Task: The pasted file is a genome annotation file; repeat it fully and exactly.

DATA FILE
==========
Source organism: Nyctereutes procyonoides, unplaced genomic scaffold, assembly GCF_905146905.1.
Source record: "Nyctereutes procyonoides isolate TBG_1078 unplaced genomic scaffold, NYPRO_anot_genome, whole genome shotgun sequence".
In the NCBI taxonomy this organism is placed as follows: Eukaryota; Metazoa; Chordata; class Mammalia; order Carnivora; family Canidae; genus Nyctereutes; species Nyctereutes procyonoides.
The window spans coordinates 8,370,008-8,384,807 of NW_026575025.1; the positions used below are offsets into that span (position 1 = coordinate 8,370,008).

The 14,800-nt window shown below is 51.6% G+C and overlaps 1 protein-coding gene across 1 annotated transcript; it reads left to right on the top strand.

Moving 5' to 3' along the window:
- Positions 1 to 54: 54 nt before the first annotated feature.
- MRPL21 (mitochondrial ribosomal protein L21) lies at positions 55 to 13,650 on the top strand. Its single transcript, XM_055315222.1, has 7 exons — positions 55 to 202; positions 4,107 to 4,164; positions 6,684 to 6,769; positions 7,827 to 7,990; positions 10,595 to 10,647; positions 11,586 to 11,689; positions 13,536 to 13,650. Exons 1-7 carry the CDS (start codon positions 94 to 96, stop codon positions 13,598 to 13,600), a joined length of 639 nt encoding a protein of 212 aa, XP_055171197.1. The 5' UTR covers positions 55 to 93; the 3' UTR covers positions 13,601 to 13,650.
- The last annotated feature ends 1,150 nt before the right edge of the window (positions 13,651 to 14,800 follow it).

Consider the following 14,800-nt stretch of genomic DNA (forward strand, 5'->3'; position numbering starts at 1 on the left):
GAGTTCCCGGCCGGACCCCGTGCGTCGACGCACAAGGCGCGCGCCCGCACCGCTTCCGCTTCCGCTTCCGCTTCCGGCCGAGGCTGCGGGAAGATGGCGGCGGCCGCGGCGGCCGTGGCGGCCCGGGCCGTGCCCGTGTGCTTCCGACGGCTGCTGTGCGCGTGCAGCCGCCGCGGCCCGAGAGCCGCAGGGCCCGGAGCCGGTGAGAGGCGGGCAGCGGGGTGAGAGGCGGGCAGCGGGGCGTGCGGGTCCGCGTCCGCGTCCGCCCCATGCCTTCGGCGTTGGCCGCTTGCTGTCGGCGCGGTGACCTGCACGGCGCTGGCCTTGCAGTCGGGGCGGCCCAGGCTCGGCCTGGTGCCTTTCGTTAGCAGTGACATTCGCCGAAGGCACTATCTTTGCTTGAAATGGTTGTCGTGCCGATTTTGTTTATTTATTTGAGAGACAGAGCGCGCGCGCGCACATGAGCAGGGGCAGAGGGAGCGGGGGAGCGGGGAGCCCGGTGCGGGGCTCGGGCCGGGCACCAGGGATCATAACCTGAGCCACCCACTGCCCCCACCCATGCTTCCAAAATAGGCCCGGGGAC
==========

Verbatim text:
Source organism: Nyctereutes procyonoides, unplaced genomic scaffold, assembly GCF_905146905.1.
Source record: "Nyctereutes procyonoides isolate TBG_1078 unplaced genomic scaffold, NYPRO_anot_genome, whole genome shotgun sequence".
In the NCBI taxonomy this organism is placed as follows: Eukaryota; Metazoa; Chordata; class Mammalia; order Carnivora; family Canidae; genus Nyctereutes; species Nyctereutes procyonoides.
The window spans coordinates 8,370,008-8,384,807 of NW_026575025.1; the positions used below are offsets into that span (position 1 = coordinate 8,370,008).

The 14,800-nt window shown below is 51.6% G+C and overlaps 1 protein-coding gene across 1 annotated transcript; it reads left to right on the top strand.

Moving 5' to 3' along the window:
- Positions 1 to 54: 54 nt before the first annotated feature.
- MRPL21 (mitochondrial ribosomal protein L21) lies at positions 55 to 13,650 on the top strand. Its single transcript, XM_055315222.1, has 7 exons — positions 55 to 202; positions 4,107 to 4,164; positions 6,684 to 6,769; positions 7,827 to 7,990; positions 10,595 to 10,647; positions 11,586 to 11,689; positions 13,536 to 13,650. Exons 1-7 carry the CDS (start codon positions 94 to 96, stop codon positions 13,598 to 13,600), a joined length of 639 nt encoding a protein of 212 aa, XP_055171197.1. The 5' UTR covers positions 55 to 93; the 3' UTR covers positions 13,601 to 13,650.
- The last annotated feature ends 1,150 nt before the right edge of the window (positions 13,651 to 14,800 follow it).

Consider the following 14,800-nt stretch of genomic DNA (forward strand, 5'->3'; position numbering starts at 1 on the left):
GAGTTCCCGGCCGGACCCCGTGCGTCGACGCACAAGGCGCGCGCCCGCACCGCTTCCGCTTCCGCTTCCGCTTCCGGCCGAGGCTGCGGGAAGATGGCGGCGGCCGCGGCGGCCGTGGCGGCCCGGGCCGTGCCCGTGTGCTTCCGACGGCTGCTGTGCGCGTGCAGCCGCCGCGGCCCGAGAGCCGCAGGGCCCGGAGCCGGTGAGAGGCGGGCAGCGGGGTGAGAGGCGGGCAGCGGGGCGTGCGGGTCCGCGTCCGCGTCCGCCCCATGCCTTCGGCGTTGGCCGCTTGCTGTCGGCGCGGTGACCTGCACGGCGCTGGCCTTGCAGTCGGGGCGGCCCAGGCTCGGCCTGGTGCCTTTCGTTAGCAGTGACATTCGCCGAAGGCACTATCTTTGCTTGAAATGGTTGTCGTGCCGATTTTGTTTATTTATTTGAGAGACAGAGCGCGCGCGCGCACATGAGCAGGGGCAGAGGGAGCGGGGGAGCGGGGAGCCCGGTGCGGGGCTCGGGCCGGGCACCAGGGATCATAACCTGAGCCACCCACTGCCCCCACCCATGCTTCCAAAATAGGCCCGGGGAC